Scores of cyclists vented their anger this morning at the compulsory identification of adult riders and new fines that are being introduced across New South Wales from March.
More than 100 cyclists rode en masse from Taylor Square in Darlinghurst to Martin Place under a police escort.
From March 2016, riding without an ID will result in a $106 fine. Not wearing a helmet or holding onto a moving car will cost $319, while running a red light will incur a $425 penalty.
The changes were announced by NSW Roads Minister Duncan Gay as part of a crackdown on cyclists who break road rules.
Donald Semken, the organiser of the protest ride, told the rally that “we are here because compulsory ID does not stop us hearing these damn words: ‘Sorry I did not see you mate'”.
“It is a huge problem … when people get behind the wheels of a car they fail to see us as human beings,” Mr Semken said.
“We fail to see how an increase in fines and registration by proxy through a compulsory ID make us any safer.
“We have seen countless studies [showing] that in cyclist and driver incidents, drivers are predominantly at fault.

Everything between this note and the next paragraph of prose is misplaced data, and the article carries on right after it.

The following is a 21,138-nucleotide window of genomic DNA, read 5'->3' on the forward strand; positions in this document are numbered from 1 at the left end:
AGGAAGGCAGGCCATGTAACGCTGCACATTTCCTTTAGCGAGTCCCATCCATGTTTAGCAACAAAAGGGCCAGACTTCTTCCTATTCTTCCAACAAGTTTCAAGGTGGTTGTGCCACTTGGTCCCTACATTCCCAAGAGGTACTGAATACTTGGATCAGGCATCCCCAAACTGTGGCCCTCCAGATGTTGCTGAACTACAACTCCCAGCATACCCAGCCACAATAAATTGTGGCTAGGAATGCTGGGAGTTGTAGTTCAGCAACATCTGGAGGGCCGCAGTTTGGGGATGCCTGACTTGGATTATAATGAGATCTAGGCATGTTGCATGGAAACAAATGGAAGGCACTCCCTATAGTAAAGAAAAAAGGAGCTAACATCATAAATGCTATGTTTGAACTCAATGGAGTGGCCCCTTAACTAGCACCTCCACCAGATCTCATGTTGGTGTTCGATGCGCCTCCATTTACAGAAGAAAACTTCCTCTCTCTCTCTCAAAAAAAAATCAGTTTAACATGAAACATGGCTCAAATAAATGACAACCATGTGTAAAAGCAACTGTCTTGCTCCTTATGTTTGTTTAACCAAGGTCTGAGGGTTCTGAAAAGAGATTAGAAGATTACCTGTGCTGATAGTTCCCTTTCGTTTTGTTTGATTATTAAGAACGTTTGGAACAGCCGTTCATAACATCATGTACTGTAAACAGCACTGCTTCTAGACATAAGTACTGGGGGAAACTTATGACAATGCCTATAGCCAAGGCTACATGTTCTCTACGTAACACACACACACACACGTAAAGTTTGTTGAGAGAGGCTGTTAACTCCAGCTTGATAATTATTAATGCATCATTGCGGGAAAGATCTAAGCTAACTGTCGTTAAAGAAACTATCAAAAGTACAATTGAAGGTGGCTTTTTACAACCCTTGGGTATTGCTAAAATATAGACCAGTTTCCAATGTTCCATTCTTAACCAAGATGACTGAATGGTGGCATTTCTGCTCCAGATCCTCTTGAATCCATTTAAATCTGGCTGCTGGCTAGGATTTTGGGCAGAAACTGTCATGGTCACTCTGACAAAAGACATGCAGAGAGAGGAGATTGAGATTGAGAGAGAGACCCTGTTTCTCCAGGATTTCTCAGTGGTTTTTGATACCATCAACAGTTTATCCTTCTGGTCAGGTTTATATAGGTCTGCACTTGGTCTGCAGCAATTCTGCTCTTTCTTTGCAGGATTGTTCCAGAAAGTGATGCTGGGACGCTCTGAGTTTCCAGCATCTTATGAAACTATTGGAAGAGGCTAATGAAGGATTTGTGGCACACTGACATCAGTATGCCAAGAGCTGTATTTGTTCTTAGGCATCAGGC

“So we want the NSW Government to listen up, to roll out Government policy that is based on driver awareness and making us safer.
“What we want is to see more infrastructure and a change in the kind of rhetoric that we’re faced on the roads every day.”
The New South Wales director of the Centre for Road Safety Transport Bernard Carlton told the ABC last month the move was considered an important safety measure.
“There’s been a big change in cycling and we’ve got a lot more cyclists on the road who are commuting and cycling for recreation and health,” he said.
“In New South Wales we have on average around 11 cyclist fatalities every year and 1,500 cyclists are admitted to hospital every year with serious injuries.”
Mr Carlton said cyclists would only be stopped and asked to provide identification if suspected of breaking a rule by the police.
“For the first 12 months we will be making it compulsory to carry ID if you are on NSW roads, but the penalty won’t apply for the first 12 months,” he said.